Speaking at an event is one thing. Teaching a Bible class is another. But when you film content to produce on DVD, it’s a whole new ball game.
I just released my first ever 8-lesson DVD Bible study series in November called Your Strong Suit, based on the Armor of God found in Ephesians 6. The live taping took place last May at my home church.
Over the course of 48 hours, we taped eight, 35-45 minute lessons. Gulp.
Believe me when I say I could hardly put a coherent sentence together after that. It was exhilarating, amazing, and absolutely exhausting.
As an author, you may be requested to put some of your content in video snippets. Or perhaps, like me, you plan on producing a series of some kind. I promise I’m not an expert at this. But I hope that my recent experience offers insight and information that may help you.
So how do you prepare?
First of all, writing to speak is vastly different from writing to print. You have a live audience to keep engaged (and hopefully awake), so injecting humor and stories is essential. So here goes:
1) Forget about the cameras.
I was very thankful the production crew suggested a mini run through the night before our live taping officially started. When I walked in the staging area and saw three large television cameras, my heart started going pitter patter. Actually, it was more like POUND, POUND. One of the cameramen would actually be walking around to catch close up shots and audience reaction. My heart came right out of my chest at that point.
Over the course of the run through, the tech team was incredibly helpful in showing me the stage’s walking parameters to ensure consistent, good lighting. They taught me how to slow down my talking rate to make more impactful statements. But most importantly, they reminded me to take several deep breaths, release the tension in my voice, and speak/connect directly with the audience. Their coaching made all the difference.
2) Know your content so well that you barely need notes.
Nothing is more boring than watching someone read. I cannot stress enough how vital it is to thoroughly prepare. I rehearsed each lesson several times in the weeks leading up the taping so that when that weekend arrived, it wasn’t the first time I taught them (so to speak). We were on a tight schedule and budget. Room for error didn’t exist.
Lesson preparation is essential. We only had 30 minute breaks in between each teaching session and it goes by at lightening speed. After each teaching, I’d head back stage to cool off, hydrate, take a deep breath, sit a minute, go through wardrobe changes/makeup touch-ups, pray, pull out my notes for the next session, read them through, and hit the stage again. If you’re not properly prepared, you won’t make it.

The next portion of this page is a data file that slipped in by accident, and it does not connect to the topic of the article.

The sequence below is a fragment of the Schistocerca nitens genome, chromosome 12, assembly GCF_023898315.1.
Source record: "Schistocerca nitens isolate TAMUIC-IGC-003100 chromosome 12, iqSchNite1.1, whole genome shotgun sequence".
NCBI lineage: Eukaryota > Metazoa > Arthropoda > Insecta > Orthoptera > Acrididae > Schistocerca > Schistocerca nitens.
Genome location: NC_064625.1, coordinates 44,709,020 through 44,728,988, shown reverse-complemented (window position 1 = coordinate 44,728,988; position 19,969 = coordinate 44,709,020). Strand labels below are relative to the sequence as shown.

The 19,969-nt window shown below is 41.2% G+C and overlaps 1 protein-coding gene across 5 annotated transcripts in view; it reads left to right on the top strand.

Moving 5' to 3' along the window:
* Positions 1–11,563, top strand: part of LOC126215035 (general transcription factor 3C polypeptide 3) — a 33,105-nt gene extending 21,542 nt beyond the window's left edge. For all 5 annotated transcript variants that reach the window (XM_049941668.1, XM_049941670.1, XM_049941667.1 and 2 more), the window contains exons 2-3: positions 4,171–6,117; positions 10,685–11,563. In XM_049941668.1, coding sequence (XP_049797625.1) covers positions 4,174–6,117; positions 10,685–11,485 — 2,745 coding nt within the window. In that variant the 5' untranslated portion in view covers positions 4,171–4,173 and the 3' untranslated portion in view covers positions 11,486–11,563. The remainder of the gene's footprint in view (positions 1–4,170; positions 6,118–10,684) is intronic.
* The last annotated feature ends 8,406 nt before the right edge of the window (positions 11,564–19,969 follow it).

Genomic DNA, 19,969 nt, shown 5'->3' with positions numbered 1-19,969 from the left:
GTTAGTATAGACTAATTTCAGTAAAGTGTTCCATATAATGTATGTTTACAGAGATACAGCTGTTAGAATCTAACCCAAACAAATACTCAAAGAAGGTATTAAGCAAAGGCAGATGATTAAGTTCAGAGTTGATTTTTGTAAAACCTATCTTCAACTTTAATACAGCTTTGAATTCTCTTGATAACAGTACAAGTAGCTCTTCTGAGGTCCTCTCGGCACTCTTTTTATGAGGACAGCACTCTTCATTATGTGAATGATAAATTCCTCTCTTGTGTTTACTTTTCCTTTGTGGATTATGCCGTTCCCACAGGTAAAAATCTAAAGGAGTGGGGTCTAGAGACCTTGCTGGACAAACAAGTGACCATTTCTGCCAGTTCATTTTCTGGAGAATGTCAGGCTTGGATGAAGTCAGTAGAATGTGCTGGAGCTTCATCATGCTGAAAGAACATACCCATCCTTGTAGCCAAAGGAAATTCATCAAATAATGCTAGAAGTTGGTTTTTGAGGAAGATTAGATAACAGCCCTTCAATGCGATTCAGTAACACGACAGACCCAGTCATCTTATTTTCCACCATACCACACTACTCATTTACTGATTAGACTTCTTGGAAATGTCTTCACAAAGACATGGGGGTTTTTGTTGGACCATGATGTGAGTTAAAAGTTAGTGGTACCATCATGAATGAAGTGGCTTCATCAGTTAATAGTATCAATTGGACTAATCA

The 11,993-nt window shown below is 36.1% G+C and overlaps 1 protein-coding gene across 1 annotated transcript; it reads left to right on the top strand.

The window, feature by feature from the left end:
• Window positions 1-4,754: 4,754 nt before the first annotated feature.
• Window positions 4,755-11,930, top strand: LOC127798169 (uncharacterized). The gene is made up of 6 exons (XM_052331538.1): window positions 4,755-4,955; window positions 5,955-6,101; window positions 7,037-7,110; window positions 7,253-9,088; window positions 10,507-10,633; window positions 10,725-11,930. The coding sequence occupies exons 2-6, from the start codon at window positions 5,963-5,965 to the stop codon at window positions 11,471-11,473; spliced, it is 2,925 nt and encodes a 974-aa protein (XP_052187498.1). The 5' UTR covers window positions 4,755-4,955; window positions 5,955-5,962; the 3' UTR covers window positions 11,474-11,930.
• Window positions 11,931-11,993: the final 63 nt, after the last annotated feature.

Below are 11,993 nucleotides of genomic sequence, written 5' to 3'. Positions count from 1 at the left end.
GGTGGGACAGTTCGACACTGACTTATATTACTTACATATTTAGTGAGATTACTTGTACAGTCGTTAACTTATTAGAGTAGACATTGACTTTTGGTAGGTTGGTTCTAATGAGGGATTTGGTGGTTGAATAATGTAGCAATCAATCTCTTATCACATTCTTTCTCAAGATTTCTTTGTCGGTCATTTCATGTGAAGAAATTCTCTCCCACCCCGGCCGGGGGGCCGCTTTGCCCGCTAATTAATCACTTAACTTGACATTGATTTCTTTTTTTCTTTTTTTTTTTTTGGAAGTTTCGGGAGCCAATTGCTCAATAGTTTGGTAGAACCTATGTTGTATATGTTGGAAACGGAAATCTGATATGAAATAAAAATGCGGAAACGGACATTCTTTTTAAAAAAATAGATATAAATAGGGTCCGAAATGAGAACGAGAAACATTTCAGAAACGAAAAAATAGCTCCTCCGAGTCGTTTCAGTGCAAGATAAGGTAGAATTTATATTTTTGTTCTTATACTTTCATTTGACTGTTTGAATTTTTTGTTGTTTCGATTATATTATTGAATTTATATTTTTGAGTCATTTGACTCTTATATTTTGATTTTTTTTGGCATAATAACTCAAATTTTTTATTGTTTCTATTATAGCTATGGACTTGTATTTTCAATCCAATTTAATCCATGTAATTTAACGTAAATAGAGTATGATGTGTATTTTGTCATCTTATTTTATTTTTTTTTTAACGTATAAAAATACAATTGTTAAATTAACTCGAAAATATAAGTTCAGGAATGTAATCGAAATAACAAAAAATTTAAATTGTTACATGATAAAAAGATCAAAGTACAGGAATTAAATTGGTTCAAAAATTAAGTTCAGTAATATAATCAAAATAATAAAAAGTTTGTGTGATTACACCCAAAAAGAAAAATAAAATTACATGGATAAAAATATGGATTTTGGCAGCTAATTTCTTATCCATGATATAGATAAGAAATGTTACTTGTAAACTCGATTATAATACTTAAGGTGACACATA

3) Put a team, buffers, and boundaries around you.
I cannot say enough about the team that surrounded me that weekend. My ministry assistant and a score of ministry volunteers handled the live audience registration, meals, and anything else an attendee needed. My stage manager (and best friend) never left my side except during taping time itself. She kept me on time and provided a buffer to handle anything that came up back stage. She handled all the technicalities so I could focus on preparing for the next session.
And then there’s the production team. I just can’t thank God often enough for those amazing professionals. They seamlessly ran the worship times, screen content, sound levels, and coordinated camera shots (both stationary and roaming) of me and the audience to produce a top level series. Joel, the Production Manager, even told jokes to keep the audience awake and laughing in between sessions. The main thing is that they are the professionals. Trust them and their instructions.
I hope you found a few helpful tidbits from my experience. What I learned during that amazing weekend put me on my knees in thankfulness, and taught me invaluable lessons that will play an important role in any future series.
If you’d like to see a 90 second snippet of the final series, click here.
Let’s chat: If you’ve done this type of thing before, what would you add or take away from this list? If you’re hoping to produce DVD content in the future, what did you find most helpful?